There are many types of mouth sores, most of which make eating, drinking and even talking painful. The irritation and inflammation caused by mouth sores is at times unbearable, but most sores will clear up on their own. From the more common canker and cold sores to sores caused by illness or medication, mouth sores should be observed and a doctor notified if they persist. Certain types of mouth sores can be accompanied by fever, sore throat or may even be the symptom of a serious illness. Here are various types of mouth sores and potential causes:
- Canker sores, or aphthous ulcers, occur on the soft tissue on the inside of your mouth or at the base of your gums. These sores become inflamed and can take up to one week to heal completely. Medicines that numb the pain and ease inflammation are available over the counter or by a doctor’s prescription.
- Cold sores. This type of sore is actually a fluid filled lesion that develops from an infection by the herpes simplex virus type 1. Often painful, these sores can remain on the mouth anywhere from 10 to 14 days. There are several anti-viral and topical treatments that your doctor can prescribe for the most effective treatment.
- Medications. Certain medicines are known to cause mouth sores. Chemotherapy, sulfa drugs, phenytoin and gold compounds are a few medications linked to the development of mouth sores.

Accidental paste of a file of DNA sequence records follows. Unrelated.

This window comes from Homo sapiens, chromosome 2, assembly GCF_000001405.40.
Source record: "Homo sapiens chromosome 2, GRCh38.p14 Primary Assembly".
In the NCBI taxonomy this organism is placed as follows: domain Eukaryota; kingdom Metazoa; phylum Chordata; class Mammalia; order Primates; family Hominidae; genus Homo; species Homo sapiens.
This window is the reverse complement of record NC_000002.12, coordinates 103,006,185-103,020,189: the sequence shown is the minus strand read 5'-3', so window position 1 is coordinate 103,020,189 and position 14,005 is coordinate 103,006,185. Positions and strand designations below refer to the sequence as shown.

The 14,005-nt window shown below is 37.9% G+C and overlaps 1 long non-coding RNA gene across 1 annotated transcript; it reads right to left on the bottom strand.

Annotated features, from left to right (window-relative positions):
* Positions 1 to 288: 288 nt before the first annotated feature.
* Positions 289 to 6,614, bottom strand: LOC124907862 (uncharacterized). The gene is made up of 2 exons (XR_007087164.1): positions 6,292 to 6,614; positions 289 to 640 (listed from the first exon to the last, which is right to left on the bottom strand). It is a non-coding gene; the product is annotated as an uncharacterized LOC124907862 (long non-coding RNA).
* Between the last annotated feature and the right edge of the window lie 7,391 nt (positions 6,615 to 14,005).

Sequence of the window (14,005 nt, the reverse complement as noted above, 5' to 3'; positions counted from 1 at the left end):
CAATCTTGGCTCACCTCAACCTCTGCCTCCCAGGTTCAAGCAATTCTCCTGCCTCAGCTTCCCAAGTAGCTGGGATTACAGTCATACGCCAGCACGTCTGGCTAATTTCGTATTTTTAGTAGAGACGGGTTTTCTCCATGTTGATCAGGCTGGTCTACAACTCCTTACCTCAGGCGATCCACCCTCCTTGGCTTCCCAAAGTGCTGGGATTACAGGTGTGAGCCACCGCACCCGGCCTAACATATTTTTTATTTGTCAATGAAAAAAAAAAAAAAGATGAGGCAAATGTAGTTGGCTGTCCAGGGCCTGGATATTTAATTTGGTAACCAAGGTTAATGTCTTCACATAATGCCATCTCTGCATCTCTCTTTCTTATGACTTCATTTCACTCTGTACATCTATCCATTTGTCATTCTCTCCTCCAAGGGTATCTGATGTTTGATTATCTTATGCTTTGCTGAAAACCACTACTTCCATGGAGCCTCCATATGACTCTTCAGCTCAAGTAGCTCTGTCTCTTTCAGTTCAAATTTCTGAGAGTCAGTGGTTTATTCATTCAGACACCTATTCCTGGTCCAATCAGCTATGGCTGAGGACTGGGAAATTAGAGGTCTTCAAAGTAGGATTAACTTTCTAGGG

- Chickenpox. Chickenpox, or varicella, is a common virus most known for the red, itchy rash of red blisters that spread across the body. Chickenpox sores can occur in the mouth or throat, appearing as raised bumps (papules) that turn into shallow ulcers.
- Herpangina. Occurring most often in children, this virus, also known as Coxsackie virus or Hand-foot-and-mouth disease, includes symptoms such as high fever, sore throat, headache and painful ulcers (sores) that occur in the back of the mouth within 24 to 48 hours of the fever. This illness can last 7 to 10 days and doctors usually recommend fluids and over-the-counter pain relievers and/or fever reducers to treat the symptoms of this virus.
- Oral cancer. Oral cancer can develop in any part of the oral cavity, and your risk is greatly increased if you smoke, use smokeless tobacco or drink excessive amounts of alcohol. Oral cancer can show up as mouth sores that don’t heal or white or reddish patches on the inside of the mouth, amongst other symptoms.
- Skin diseases. Certain mouth sores are the result of inflammatory conditions caused by immune system diseases such as lichen planus, pemphigus vulgaris, lupus, pemphigoid or erythema multiforme.
- Impetigo. This highly contagious skin infection mainly affects young children. Impetigo appears as red sores on the face, specifically around a child’s nose and mouth. The sores may ooze or become crusty and are usually itchy.
- Injury. Mouth, tongue and lip sores can be caused by accidental biting, chewing or burning. Piercings can also cause sores due to irritation by the jewelry or the pierced area itself.